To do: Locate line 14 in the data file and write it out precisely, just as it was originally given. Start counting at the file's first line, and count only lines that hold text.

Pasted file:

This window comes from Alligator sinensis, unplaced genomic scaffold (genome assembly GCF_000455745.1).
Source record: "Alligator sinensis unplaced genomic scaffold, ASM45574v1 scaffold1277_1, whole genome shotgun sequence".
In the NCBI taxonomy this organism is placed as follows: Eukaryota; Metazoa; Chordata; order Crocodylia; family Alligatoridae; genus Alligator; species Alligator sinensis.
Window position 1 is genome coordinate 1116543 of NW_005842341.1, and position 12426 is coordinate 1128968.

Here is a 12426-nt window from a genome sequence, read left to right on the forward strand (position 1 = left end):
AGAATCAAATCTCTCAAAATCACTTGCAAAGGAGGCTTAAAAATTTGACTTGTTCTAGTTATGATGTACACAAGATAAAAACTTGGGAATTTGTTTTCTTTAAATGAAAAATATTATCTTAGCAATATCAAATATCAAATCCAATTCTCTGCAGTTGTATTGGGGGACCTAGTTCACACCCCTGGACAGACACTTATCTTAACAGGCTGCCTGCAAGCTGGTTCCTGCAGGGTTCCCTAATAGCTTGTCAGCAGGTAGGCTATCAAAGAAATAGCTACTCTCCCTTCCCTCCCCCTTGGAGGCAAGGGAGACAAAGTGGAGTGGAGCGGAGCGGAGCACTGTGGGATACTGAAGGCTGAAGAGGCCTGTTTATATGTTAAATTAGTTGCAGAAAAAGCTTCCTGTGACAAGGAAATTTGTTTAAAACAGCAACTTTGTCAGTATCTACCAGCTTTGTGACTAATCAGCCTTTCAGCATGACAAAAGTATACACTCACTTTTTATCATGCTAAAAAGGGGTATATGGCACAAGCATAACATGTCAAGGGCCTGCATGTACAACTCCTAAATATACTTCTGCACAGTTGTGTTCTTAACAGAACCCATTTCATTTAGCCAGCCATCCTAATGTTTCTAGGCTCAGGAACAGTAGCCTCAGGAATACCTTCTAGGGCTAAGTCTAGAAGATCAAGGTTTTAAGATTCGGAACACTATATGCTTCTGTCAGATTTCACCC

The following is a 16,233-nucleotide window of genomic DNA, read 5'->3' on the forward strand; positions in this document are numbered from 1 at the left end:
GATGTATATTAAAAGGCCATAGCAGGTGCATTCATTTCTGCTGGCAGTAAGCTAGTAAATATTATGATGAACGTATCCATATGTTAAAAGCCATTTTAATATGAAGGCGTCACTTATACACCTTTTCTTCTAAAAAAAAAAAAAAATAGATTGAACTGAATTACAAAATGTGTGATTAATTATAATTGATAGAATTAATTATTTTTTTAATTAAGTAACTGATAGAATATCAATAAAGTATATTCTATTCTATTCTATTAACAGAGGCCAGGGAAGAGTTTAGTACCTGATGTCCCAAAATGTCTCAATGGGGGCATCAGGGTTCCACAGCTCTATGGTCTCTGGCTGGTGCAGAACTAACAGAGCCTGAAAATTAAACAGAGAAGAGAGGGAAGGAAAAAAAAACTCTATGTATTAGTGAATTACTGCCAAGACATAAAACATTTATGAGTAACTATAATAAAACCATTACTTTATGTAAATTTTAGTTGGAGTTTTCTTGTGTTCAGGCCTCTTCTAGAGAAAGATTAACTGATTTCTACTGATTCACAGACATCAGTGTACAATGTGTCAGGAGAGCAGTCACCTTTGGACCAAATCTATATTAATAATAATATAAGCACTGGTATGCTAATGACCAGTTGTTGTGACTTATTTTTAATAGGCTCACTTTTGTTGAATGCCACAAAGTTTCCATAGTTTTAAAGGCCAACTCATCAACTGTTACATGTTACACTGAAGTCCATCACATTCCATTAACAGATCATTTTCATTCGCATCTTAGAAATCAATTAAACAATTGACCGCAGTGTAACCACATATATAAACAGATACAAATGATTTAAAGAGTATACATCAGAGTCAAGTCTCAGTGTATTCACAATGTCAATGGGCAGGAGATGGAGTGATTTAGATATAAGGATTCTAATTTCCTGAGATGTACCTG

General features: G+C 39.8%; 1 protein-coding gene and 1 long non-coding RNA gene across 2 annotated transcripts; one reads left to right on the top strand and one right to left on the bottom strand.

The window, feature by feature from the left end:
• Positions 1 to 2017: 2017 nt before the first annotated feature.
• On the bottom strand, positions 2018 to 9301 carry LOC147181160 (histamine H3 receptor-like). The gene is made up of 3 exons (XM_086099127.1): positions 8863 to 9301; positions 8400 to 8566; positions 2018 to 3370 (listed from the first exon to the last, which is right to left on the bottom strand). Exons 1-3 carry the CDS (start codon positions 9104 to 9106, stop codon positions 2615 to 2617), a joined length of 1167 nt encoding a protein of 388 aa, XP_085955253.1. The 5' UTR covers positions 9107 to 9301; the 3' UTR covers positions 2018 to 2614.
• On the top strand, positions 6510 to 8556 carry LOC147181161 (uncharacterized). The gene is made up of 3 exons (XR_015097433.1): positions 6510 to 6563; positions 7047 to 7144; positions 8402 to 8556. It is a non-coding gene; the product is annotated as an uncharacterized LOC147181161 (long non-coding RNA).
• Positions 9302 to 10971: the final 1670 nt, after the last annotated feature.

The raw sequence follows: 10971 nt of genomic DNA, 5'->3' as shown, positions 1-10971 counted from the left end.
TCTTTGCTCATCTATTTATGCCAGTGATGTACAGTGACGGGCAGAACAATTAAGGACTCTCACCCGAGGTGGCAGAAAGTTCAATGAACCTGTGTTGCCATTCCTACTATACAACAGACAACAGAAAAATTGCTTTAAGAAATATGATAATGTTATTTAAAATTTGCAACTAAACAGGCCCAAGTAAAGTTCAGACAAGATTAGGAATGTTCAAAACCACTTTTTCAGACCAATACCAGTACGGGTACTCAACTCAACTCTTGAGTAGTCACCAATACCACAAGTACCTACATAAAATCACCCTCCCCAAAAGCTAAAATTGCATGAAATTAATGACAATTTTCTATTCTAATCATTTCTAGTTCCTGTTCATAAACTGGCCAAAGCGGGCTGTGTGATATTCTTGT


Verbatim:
• Positions 9302 to 10971: the final 1670 nt, after the last annotated feature.